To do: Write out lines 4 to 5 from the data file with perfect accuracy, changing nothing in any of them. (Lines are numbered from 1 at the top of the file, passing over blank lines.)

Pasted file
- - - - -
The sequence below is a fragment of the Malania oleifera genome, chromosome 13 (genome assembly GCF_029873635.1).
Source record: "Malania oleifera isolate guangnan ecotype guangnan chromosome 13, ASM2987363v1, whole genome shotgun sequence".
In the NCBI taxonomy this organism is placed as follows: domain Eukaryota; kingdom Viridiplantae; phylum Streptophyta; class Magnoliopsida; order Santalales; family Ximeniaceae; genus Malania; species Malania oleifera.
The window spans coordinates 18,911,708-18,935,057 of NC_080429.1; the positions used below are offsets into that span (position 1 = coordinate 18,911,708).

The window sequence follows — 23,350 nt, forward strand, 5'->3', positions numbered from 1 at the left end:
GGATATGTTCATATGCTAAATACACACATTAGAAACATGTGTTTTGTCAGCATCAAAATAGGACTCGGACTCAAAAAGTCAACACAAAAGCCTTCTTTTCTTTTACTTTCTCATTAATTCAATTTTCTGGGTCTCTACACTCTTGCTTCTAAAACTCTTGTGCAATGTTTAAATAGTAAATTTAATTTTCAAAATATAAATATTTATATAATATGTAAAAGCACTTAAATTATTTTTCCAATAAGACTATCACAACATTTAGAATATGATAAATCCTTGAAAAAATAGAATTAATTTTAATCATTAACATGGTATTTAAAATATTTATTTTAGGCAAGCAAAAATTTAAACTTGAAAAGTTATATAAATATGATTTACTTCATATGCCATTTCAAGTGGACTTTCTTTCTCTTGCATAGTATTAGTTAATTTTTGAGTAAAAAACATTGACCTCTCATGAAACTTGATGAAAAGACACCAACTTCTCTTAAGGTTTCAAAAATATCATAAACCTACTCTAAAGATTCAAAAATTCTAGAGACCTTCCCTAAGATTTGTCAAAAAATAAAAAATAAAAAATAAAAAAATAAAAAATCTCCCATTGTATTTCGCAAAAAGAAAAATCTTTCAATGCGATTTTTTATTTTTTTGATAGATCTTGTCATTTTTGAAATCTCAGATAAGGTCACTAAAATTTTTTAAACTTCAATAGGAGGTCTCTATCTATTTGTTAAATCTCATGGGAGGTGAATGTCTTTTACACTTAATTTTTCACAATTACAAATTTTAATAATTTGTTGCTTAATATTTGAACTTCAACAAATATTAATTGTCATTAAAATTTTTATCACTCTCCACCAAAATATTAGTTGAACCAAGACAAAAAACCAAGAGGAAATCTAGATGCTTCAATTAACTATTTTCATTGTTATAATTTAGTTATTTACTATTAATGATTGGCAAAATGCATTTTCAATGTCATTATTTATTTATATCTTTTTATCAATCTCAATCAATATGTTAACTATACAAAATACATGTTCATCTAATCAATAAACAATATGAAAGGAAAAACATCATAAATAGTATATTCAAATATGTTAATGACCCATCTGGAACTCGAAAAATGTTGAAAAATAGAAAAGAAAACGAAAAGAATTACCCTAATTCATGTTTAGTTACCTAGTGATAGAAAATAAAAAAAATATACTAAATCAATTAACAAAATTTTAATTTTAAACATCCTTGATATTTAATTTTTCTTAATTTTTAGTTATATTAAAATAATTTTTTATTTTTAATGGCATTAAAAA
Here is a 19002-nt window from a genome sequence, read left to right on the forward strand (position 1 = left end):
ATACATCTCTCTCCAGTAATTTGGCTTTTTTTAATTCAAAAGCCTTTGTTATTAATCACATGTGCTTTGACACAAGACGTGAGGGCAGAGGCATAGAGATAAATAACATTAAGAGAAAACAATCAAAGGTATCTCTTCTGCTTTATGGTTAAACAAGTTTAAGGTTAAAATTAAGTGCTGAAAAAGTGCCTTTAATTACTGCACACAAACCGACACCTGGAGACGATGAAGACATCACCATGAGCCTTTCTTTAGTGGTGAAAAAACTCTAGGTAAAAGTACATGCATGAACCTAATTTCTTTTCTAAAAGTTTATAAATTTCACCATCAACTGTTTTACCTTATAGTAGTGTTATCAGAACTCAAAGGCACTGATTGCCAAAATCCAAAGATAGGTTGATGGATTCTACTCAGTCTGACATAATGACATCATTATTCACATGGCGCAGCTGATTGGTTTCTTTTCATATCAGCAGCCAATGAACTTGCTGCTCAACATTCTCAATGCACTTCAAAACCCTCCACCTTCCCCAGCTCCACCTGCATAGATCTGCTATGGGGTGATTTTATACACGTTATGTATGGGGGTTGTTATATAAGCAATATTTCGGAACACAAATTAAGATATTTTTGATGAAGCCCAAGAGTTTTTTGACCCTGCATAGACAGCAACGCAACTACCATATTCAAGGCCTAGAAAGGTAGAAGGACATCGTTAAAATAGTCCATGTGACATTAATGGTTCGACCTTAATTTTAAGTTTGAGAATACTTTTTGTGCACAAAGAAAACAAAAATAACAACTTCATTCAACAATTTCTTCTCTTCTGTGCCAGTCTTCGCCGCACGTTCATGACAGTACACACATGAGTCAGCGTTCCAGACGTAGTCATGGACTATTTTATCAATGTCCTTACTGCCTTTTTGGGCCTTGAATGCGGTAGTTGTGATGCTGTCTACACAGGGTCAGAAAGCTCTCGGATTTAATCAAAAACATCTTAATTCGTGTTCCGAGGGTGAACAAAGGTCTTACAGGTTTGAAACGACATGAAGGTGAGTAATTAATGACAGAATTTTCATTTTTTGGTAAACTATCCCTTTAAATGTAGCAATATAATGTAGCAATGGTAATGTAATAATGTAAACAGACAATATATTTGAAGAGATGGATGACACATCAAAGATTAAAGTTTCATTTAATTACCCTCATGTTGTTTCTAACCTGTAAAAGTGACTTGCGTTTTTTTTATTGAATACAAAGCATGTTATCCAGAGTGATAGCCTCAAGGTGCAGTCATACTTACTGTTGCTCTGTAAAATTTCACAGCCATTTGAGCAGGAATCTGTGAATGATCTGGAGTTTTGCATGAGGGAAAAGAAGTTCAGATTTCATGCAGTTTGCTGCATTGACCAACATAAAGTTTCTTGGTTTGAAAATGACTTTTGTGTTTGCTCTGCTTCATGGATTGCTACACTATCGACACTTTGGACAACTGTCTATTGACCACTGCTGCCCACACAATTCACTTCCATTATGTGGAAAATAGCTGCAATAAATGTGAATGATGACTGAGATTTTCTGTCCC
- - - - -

The window spans coordinates 18,911,708-18,935,057 of NC_080429.1; the positions used below are offsets into that span (position 1 = coordinate 18,911,708).

The window sequence follows — 23,350 nt, forward strand, 5'->3', positions numbered from 1 at the left end: